Thomas MacDonagh (1878-1916), "The Fever," in Songs of Myself
(Dublin: Hodges, Figgis & Co., Ltd., 1910), p. 16:
I am withered and wizened and stiff and old,
Sick and hot, and I sigh for the cold,
For the days when all of the world was fresh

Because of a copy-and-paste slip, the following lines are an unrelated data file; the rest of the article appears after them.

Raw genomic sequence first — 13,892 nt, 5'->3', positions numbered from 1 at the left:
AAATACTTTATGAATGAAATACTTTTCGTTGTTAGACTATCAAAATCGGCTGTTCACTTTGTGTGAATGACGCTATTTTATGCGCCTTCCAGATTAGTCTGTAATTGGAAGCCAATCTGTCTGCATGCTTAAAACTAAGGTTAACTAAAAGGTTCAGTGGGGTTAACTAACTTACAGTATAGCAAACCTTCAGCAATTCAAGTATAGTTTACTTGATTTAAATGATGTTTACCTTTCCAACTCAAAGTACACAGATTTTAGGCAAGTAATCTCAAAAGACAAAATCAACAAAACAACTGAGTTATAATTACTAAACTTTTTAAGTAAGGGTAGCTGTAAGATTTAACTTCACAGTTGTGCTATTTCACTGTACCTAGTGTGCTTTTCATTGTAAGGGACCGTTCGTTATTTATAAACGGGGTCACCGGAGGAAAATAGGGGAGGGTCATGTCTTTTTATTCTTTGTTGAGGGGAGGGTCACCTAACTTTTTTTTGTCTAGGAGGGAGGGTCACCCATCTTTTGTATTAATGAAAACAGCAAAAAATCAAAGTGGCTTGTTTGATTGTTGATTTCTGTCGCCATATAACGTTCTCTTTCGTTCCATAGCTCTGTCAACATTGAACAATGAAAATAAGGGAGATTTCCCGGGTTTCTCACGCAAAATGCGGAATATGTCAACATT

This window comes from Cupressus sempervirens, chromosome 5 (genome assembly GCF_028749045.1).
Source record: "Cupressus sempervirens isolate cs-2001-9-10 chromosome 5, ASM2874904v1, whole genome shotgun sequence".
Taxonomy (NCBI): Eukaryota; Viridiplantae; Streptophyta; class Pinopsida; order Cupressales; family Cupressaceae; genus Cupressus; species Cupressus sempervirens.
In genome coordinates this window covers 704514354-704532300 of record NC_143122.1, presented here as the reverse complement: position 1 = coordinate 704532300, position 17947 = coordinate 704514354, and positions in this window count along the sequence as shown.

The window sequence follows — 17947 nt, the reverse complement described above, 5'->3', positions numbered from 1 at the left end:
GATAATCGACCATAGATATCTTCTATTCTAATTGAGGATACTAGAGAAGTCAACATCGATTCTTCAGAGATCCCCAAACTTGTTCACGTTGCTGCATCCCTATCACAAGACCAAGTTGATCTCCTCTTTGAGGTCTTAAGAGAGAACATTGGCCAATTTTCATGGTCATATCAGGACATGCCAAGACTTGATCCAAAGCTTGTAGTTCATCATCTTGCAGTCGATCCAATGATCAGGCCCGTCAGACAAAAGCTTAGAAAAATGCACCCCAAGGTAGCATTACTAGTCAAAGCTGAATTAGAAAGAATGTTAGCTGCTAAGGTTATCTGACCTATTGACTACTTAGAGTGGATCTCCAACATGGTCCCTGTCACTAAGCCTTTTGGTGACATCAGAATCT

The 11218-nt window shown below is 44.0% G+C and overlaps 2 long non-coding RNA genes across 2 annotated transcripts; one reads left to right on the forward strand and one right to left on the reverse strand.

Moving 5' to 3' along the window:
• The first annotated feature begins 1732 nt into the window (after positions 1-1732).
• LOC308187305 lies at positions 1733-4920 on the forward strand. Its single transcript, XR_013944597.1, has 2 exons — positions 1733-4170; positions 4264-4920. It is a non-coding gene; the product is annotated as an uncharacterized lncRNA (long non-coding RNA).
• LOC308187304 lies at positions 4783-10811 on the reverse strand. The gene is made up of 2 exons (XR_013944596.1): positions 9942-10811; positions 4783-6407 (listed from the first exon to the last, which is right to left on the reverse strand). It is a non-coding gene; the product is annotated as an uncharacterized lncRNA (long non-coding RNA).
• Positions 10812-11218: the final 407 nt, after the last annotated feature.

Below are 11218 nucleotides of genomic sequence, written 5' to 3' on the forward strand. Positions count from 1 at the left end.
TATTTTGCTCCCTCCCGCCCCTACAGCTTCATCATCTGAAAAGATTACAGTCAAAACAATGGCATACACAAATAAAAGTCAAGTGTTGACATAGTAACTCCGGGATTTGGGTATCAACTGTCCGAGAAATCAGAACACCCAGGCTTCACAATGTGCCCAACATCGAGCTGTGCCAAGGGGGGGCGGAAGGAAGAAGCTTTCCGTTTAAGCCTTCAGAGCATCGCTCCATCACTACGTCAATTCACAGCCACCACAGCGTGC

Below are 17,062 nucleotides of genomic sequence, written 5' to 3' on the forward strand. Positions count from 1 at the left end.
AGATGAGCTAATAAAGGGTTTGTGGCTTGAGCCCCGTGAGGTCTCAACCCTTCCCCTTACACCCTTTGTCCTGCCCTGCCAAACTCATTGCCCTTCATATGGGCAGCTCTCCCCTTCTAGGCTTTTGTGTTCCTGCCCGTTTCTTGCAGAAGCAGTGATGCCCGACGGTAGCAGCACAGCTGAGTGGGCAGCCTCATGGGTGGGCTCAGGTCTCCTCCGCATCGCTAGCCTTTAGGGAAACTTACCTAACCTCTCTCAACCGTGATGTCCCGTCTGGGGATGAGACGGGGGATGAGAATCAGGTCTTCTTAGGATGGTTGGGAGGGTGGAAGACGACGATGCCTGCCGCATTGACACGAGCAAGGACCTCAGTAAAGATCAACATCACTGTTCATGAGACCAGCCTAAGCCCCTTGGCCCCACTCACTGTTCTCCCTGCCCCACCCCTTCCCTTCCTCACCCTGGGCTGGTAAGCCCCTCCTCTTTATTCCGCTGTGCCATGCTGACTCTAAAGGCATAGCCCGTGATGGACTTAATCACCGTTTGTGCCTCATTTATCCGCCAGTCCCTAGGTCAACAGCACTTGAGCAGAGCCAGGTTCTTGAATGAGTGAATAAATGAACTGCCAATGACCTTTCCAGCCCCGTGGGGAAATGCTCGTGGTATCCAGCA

And all of me, my soul and my flesh,—
When my lips and my mouth were cool as the dew,
And my eyes, now worn, as clear, as new.
I wish I were lying out in the rain
In the wood at home, that the waters might strain
And stream through me— But here I lie
In a clammy room, and my soul is dry,
And shall never be fresh again till I die.